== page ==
Breaking into Arts journalism

Notes from a presentation given by Irish Times Books Editor Martin Doyle at Freelance Forum Spring 2019.

There has been a lot of articles published about the precarious and impecunious life of the Irish author or artist, far fewer of any on the similar dire straits of the arts journalist.
I freelanced for a year early on in my career. I can vividly remember hitching from my grandparents in Gorey in 1992 to interview the playwright Billy Roche in the Centenary Stores in Wexford, then writing it up longhand on the floor of my cousin’s box room in Willesden Green. The buzz I got from seeing it published in the Irish Post was tempered by the fact they forgot to put my byline on it. At least they remembered to put my name on the cheque. Another rite of passage was seeing my intro plagiarized word for word in the Sunday Indo.
But I got paid £150 for that piece. I’d be lucky to get the same today, 26 years later.
So I know they are like gold dust but my first advice is, if you can, get a staff job.
Every Saturday in Ticket we publish 10-11 book reviews of anywhere between 750-1000 words plus 3 or 6 short reviews of 170 words apiece. We also publish 2-3 book features and often an interview with an author. During the week we usually run 2-3 book features or interviews as well.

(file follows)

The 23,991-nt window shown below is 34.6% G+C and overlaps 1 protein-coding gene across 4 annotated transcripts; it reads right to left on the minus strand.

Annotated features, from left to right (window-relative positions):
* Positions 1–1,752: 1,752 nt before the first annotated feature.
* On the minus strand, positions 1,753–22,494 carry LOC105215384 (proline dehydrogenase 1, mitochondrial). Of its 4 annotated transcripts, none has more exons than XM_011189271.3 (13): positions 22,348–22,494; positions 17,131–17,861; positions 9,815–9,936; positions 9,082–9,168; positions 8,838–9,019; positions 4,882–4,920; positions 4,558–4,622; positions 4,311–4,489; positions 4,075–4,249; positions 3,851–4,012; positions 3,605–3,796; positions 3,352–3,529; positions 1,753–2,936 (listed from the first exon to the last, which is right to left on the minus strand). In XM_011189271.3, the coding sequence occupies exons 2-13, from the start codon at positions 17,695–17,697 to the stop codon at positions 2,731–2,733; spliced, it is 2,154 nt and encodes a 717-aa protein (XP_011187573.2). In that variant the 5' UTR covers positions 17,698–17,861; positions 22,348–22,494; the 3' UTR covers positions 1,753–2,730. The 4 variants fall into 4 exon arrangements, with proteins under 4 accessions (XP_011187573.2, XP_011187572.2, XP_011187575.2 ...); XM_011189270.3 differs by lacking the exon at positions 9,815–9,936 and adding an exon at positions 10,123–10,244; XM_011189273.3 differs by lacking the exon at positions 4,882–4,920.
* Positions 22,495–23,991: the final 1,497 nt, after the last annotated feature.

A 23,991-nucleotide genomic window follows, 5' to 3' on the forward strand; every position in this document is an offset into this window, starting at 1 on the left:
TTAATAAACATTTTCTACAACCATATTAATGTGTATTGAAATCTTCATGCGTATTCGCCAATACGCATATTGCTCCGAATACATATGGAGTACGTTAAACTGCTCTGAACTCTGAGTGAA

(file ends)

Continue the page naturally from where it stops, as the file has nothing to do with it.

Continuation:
We usually pay €150 for a review of 700-800 words, €200 for 1,000, €35 for 170 words. An interview I think is about €250.
I appreciate that’s not a lot when you consider reading the book alone would probably take up to a day. So if you consider reading work, those figures are not going to add up.
Where do our reviewers come from? For fiction, many of our reviewers are writers themselves, people who love reading, understand what it takes to write a book, and can identify what works and what doesn’t and why, put the work in the context of tradition and the contemporary scene, and deliver all of this in a style that is attractive in itself.
I had a spat recently on Twitter with someone arguing that I should use more professional critics and fewer authors. I’d say firstly there are very few. The late Eileen Battersby was one. Sinead Gleeson another. But they are both writers too. Most if not all book critics or reviewers are writers too, I’d bet, just some have not yet been published.
Another point I’d make is we are in the business of selling papers. Big names are box office. Authors are maybe arthouse rather than blockbusters but I know I always want to read what Colm Toibin or Anne Enright has to say.
For nonfiction, we draw on a range of academics, writers, journalists and the odd politician.
Irish Times reviewers include some of our finest writers, including two of my predecessors as books editor, Fintan O’Toole and John Banville, but also Diarmaid Ferriter, Paschal Donohoe, Anne Enright, Sinead Gleeson, John Boyne, Eilis Ni Dhuibhne.
But I do also make space for new voices and there have been opportunities for young journalists or critics to show what they can do. I started on the books pages in 2013 and Sarah Gilmartin started around then too. She now has a weekly slot reviewing new fiction and last year edited the Stinging Fly short story anthology marking its 20th anniversary. More recently, Niamh Donnelly has started reviewing for me. A former Hennessy New Irish Writing short story winner, she is also a fine critic and new reviews regularly.